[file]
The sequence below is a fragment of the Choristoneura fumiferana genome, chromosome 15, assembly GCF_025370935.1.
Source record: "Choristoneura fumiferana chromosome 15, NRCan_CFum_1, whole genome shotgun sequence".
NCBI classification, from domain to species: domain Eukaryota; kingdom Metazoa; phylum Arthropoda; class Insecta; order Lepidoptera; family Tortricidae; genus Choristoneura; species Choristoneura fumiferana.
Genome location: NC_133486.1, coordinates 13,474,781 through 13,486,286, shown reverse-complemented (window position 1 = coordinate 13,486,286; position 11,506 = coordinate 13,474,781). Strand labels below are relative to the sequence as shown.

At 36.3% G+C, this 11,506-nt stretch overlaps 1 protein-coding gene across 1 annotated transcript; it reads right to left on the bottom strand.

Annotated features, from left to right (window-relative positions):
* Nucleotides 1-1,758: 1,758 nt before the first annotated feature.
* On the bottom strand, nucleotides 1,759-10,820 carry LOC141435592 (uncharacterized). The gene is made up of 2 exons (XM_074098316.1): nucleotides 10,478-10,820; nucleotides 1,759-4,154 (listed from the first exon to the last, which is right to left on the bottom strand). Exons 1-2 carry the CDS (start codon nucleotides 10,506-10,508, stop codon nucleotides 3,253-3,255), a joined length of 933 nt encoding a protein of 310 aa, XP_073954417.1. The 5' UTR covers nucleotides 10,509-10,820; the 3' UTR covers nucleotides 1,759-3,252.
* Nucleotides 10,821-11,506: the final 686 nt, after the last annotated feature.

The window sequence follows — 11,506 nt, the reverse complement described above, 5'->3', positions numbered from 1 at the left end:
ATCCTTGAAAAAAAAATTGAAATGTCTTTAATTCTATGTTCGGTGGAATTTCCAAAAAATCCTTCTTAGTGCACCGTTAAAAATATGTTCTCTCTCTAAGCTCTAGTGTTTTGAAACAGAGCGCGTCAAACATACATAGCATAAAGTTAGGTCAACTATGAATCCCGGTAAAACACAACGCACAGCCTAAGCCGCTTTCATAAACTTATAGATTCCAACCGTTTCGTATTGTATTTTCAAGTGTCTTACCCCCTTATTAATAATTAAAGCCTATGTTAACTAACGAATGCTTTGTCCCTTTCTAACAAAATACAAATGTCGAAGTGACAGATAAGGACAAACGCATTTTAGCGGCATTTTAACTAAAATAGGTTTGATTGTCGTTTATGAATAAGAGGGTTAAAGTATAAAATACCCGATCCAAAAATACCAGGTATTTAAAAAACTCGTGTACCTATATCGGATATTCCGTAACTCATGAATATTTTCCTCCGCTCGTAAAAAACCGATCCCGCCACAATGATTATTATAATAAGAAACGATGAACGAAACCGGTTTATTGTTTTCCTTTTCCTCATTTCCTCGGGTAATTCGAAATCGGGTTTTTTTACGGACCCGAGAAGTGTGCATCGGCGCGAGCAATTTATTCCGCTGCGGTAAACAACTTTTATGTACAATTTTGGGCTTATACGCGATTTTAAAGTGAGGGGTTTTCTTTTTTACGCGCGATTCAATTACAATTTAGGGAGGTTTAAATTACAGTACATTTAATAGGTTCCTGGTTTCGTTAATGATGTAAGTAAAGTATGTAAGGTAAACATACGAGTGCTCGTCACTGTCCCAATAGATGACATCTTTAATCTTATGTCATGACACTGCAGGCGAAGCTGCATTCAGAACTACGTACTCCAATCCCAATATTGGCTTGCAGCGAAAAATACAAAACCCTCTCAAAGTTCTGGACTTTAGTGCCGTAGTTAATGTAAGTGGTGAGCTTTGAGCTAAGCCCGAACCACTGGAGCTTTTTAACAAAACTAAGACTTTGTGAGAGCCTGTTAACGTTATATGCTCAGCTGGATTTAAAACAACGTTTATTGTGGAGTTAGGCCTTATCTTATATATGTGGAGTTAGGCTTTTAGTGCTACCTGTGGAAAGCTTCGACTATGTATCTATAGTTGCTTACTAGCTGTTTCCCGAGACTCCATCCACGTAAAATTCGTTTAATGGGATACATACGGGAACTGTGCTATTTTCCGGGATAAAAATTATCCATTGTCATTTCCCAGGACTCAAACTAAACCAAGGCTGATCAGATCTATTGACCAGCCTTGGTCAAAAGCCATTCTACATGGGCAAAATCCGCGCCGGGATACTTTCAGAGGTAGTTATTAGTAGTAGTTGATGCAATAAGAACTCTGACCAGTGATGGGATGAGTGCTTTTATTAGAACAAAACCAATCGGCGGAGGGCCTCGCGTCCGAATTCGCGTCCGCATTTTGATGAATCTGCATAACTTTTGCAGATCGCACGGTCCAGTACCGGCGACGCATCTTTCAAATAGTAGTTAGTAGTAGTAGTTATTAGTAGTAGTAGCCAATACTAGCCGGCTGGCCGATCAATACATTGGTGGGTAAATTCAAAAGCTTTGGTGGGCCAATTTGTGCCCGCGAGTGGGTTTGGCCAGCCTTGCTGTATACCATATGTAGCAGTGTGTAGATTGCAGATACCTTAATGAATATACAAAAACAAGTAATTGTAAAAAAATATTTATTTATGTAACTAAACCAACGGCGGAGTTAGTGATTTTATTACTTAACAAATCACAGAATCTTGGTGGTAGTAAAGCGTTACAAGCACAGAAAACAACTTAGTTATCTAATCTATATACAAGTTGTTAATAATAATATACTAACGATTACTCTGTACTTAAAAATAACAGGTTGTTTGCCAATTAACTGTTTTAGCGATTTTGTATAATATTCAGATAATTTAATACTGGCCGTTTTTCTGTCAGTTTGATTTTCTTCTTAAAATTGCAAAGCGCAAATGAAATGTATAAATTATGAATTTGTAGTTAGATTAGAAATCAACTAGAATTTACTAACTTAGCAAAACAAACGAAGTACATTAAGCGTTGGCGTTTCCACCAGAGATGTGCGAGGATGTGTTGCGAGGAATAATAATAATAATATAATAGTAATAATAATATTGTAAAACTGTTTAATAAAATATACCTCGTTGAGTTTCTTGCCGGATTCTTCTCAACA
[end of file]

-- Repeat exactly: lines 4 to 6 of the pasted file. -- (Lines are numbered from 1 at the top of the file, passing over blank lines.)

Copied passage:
Genome location: NC_133486.1, coordinates 13,474,781 through 13,486,286, shown reverse-complemented (window position 1 = coordinate 13,486,286; position 11,506 = coordinate 13,474,781). Strand labels below are relative to the sequence as shown.

At 36.3% G+C, this 11,506-nt stretch overlaps 1 protein-coding gene across 1 annotated transcript; it reads right to left on the bottom strand.

Annotated features, from left to right (window-relative positions):